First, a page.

Holidays Calendar for May 31, 2015

Brunei annually observes Royal Brunei Armed Forces Day on May 31. This is a public holiday, that celebrates the establishment of the Brunei Malay Regiment in 1961.

Eastern Christianity celebrates Pentecost fifty days after Easter. This feast commemorates the descent of the Holy Spirit upon the Apostles and the followers of Jesus Christ.


Western Christianity observes Trinity Sunday on the first Sunday after Pentecost. The feast celebrates the Christian doctrine of Trinity: the Father, the Son and the Holy Spirit.


Brothers and Sisters Day, also referred to as Siblings Day, is observed on May 31 in some European countries. It was launched by the European Large Families Confederation (ELFAC) to celebrate sibling bonds and relationships.

World Parrot Day is observed every May 31 to celebrate parrots and raise awareness about threats to these colorful and intelligent birds.

International Flight Attendant Day, also known as International Cabin Crew Day or World Cabin Crew Appreciation Day, is observed annually on May 31. It was created to celebrate civil aviation professionals who not only make sure that you’re comfortable during your flight, but even more importantly ensure your safety.

Workers of the chemical and petroleum industry in Russia, Ukraine, Belarus and Kazakhstan annually observe their professional holiday on the last Sunday in May. This is Chemical Industry Workers' Day.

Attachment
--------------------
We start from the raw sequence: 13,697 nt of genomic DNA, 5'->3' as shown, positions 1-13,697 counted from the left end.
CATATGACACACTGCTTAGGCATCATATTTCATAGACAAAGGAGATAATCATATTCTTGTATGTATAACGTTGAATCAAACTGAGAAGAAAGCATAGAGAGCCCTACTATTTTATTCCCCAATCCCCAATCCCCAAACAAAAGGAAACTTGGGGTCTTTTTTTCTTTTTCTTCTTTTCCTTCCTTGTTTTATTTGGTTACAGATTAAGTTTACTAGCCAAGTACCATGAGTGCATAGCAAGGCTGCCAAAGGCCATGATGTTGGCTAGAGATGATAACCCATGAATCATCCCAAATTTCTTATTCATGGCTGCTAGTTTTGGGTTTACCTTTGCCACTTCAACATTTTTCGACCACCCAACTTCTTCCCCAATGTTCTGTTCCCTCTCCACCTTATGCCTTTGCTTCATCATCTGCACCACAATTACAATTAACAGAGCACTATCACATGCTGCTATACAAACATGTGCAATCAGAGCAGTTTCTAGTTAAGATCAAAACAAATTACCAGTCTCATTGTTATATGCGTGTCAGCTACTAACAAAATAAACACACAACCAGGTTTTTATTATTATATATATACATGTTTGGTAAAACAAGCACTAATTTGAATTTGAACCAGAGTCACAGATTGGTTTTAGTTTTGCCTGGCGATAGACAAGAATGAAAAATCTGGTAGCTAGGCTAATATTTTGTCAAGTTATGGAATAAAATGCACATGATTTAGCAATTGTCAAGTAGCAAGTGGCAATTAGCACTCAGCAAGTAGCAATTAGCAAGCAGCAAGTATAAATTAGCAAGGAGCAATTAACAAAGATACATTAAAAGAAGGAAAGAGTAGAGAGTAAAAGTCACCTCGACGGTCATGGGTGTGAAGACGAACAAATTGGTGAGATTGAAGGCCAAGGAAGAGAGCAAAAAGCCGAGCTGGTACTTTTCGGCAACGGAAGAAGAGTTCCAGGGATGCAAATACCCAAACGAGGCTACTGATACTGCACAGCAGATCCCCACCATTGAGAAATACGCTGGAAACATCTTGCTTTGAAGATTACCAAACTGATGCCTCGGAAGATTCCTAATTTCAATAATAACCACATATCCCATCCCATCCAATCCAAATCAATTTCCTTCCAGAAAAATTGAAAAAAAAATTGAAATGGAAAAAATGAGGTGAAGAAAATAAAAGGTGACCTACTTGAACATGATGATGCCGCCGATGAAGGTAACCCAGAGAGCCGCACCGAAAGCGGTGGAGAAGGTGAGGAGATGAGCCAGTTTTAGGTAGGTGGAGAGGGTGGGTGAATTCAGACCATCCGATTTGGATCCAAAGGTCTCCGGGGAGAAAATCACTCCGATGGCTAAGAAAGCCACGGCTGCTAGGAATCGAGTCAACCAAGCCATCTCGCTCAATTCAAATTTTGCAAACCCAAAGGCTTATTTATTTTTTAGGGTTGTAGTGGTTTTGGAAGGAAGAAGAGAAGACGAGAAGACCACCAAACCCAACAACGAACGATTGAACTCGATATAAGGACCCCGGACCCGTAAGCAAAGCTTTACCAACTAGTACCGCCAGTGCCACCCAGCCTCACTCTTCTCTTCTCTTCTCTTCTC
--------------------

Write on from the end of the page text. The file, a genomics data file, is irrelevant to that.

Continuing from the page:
Every website on the Internet – and there are more than 1 billion of them – has been designed by a web designer, whether they designed it from scratch or created a design template for amateur webmasters to use. Web design may be a relatively new industry, but its importance is hard to overestimate, so it is no surprising that web designers even have their own professional holiday. Web Designer Day is celebrated annually on May 31.

Arbor Day is a holiday dedicated to planting and taking care of trees. It is observed in many countries, the date of the holiday varies from country to country. For example, National Arbor Day in Venezuela is celebrated on the last Sunday in May.


Gawai Dayak (Dayak Day or Dayak Festival) is an annual festival celebrated by the Dayak people in the Malaysian state of Sarawak and parts of Indonesia on May 31 and June 1. It was created to celebrate the culture of the native people of Borneo.

The last Sunday in May is Turkmen Carpet Day in Turkmenistan. This national holiday was established in 1992.


Kaamatan (Pesta Kaamatan) is an annual harvest festival celebrated in parts of Malaysia on May 30 and 31 every year. Originally celebrated by the Kadazan-Dusun people, it has become one of the major national festivals of Malaysia.